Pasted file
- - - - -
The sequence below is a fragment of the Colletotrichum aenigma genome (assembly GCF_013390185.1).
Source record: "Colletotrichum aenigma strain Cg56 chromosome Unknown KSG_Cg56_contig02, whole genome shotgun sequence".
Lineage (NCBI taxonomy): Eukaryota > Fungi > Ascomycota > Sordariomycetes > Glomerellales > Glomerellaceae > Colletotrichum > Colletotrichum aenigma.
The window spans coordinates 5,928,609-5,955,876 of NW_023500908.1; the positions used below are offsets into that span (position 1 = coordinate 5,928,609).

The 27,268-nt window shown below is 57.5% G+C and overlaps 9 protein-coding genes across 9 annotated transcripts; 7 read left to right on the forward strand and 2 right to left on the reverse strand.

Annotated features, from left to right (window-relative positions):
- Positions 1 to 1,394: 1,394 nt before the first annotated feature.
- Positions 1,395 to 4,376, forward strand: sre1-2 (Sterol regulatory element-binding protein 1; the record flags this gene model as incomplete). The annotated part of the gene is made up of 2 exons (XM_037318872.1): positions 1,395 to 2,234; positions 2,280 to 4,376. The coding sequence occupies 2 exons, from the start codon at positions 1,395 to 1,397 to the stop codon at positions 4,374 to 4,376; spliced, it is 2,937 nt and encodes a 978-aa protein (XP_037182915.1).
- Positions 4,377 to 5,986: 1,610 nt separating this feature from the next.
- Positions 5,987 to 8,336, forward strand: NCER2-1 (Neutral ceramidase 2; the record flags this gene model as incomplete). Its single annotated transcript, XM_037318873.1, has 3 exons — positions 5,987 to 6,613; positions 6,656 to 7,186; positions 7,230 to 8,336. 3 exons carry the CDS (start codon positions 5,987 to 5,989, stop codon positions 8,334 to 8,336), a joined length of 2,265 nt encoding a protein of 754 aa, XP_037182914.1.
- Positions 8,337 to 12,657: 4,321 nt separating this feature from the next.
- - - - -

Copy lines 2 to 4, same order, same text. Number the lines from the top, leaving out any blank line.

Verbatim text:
Source record: "Colletotrichum aenigma strain Cg56 chromosome Unknown KSG_Cg56_contig02, whole genome shotgun sequence".
Lineage (NCBI taxonomy): Eukaryota > Fungi > Ascomycota > Sordariomycetes > Glomerellales > Glomerellaceae > Colletotrichum > Colletotrichum aenigma.
The window spans coordinates 5,928,609-5,955,876 of NW_023500908.1; the positions used below are offsets into that span (position 1 = coordinate 5,928,609).